Boulder actually has several very good vegetarian restaurants. That should be no surprise, but what may be a surprise is that they're not granolaish. More like the mirror image of the normal restaurant in that they offer 2-3 meat dishes to supplement the rest of the menu. And the vegetarian options have trickled into some of the high end restaurants as well. There's usually more than mushroom risotto. ;-)

The trick, I think, is that there are so many vegetarians in Boulder to begin with that the chefs are following the demand. We even have a vegetarian hamburger stand, that I'm sure would be DOA in DC.

6:35 PM  
Blogger lis said...

I was thinking about this issue the other night when we went to try a restaurant that had been well-reviewed by everyone. The restaurant is small and funky and I really, really wanted to like it. But I didn't. I wondered, though, if my not liking it was because we all had pasta (feeling poor). They had some delicious-sounding meat entrees, but I just didn't feel like forking over $30 on a Thursday night. I made my pasta choice because of money, but it started me thinking about vegetarians who would have only been able to choose the pasta on that menu. I think that a good chef should make everything good, not just a few signature dishes.

9:36 AM  
Blogger Sarah said...

Thing is (in response to my hubby), even the restaurants in Boulder we think of as "vegetarian," like Sunflower, serve meat. They just also do good things with meat substitutes. Oh, and the vegetarian burger joint he mentioned? It's actually vegan!

The other problem with the "gourmet" restaurants that only give vegetarians one or two choices is that, in my experience, they're rarely protein-heavy: they have good veggies, yes, but veggies plus starch, because ingredients like tofu and eggs and beans don't come across as high class or high interest.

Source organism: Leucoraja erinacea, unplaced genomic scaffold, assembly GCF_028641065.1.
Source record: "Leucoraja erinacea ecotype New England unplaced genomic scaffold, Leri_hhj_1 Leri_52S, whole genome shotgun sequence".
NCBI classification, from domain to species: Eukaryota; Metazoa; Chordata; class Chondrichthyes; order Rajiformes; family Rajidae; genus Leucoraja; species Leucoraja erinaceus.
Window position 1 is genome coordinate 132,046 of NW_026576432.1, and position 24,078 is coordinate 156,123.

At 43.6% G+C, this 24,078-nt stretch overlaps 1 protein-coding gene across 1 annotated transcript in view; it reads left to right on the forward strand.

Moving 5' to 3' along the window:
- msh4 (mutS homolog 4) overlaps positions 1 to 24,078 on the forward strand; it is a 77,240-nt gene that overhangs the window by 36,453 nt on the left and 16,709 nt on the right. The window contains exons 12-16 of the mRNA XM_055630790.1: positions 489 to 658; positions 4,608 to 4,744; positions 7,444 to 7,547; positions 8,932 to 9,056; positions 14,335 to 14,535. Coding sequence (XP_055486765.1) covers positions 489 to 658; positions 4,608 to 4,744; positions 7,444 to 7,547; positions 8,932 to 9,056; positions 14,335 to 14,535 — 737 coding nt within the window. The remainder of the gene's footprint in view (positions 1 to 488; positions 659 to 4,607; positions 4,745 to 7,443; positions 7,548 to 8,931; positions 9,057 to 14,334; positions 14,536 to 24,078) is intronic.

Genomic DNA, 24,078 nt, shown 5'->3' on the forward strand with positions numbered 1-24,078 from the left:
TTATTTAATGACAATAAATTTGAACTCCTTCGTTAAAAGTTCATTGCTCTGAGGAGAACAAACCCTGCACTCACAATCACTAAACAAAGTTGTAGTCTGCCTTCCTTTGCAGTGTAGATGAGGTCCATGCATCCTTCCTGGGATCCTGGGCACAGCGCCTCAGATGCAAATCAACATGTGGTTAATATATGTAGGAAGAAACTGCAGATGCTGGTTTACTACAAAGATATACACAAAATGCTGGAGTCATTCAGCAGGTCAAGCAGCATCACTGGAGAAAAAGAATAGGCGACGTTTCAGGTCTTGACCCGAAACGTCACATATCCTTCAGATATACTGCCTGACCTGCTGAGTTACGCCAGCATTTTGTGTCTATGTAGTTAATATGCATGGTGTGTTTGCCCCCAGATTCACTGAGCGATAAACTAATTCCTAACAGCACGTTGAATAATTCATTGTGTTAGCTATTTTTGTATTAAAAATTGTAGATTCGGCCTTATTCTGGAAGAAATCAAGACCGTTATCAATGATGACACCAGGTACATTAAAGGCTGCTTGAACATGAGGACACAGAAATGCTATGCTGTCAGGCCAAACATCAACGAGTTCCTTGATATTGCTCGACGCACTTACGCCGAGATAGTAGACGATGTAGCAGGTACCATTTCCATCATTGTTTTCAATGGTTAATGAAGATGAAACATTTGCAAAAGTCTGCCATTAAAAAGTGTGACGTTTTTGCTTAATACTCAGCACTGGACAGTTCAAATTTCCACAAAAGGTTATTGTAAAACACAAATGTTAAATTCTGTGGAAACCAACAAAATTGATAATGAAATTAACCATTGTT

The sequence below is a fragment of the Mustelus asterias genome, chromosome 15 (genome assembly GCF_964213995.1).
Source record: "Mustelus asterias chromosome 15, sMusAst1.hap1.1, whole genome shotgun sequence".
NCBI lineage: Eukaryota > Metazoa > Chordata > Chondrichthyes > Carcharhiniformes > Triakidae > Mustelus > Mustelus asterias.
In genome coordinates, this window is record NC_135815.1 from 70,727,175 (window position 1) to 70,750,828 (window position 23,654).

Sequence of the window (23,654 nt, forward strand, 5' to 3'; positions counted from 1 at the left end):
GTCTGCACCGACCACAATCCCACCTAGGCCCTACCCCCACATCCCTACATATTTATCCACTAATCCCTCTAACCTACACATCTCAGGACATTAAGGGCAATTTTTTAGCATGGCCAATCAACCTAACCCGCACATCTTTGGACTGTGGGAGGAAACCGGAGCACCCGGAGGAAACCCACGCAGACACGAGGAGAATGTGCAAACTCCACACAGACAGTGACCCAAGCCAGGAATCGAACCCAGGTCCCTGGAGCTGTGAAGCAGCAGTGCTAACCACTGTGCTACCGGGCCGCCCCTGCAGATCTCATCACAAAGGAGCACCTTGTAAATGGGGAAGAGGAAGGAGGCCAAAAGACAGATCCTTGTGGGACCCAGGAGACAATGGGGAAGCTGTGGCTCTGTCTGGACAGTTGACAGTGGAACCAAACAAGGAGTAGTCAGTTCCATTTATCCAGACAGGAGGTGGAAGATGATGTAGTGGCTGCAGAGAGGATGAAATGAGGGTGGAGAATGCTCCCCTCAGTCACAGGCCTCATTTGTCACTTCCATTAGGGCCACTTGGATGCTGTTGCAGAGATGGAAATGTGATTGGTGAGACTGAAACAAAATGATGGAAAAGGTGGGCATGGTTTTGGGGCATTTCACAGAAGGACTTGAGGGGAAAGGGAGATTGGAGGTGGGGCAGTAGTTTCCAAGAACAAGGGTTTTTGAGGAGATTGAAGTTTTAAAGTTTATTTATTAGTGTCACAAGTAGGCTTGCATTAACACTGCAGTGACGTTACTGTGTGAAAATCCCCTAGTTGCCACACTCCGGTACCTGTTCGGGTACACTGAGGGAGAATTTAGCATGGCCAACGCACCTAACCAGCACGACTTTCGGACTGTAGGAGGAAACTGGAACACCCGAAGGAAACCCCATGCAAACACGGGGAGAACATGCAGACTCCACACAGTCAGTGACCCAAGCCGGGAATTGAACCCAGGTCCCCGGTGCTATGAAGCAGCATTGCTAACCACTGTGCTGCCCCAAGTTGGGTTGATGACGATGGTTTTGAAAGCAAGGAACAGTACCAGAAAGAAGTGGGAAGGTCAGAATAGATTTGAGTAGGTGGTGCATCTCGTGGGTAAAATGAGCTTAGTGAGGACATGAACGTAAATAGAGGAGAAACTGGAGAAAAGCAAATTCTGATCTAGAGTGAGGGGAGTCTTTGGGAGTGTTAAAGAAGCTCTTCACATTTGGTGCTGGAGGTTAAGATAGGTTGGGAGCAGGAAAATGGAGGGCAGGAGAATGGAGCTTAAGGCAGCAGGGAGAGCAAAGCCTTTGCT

Even as a "flexitarian" who eats seafood and poultry here and there, I get frustrated with restaurant choices, so I can certainly feel Mark's pain. At least he's not a vegan!

6:04 AM  
Anonymous VegeYum @ A Life (Time) of Cooking said...

It is not much different here. I have been subject to the worst of dishes at a range of places, just so that I can have a meal with friends. the attitude of "oh we have a salad" when I ask about vegetarian options has gone, but it is now restricted to pasta, rice or noodle dishes.

When I am choosing the restaurant we do Indian or Asian, but even Asian is not guaranteed to have vege options. We don't have many Middle Eastern options here, otherwise they would also be good.

Once upon a time, there was a great restaurant here, Cafe 54, who had a menu that changed weekly, only ever had a choice of 3 starters and 3 main courses, and at least 1 of each, every week, was an innovative vegetarian dish. Loved that place.

BTW, cultural differences are interesting. Here an "entree" here is the first part of a meal, the smaller dish before the main part of the meal. The main part is called "the main course".

10:26 AM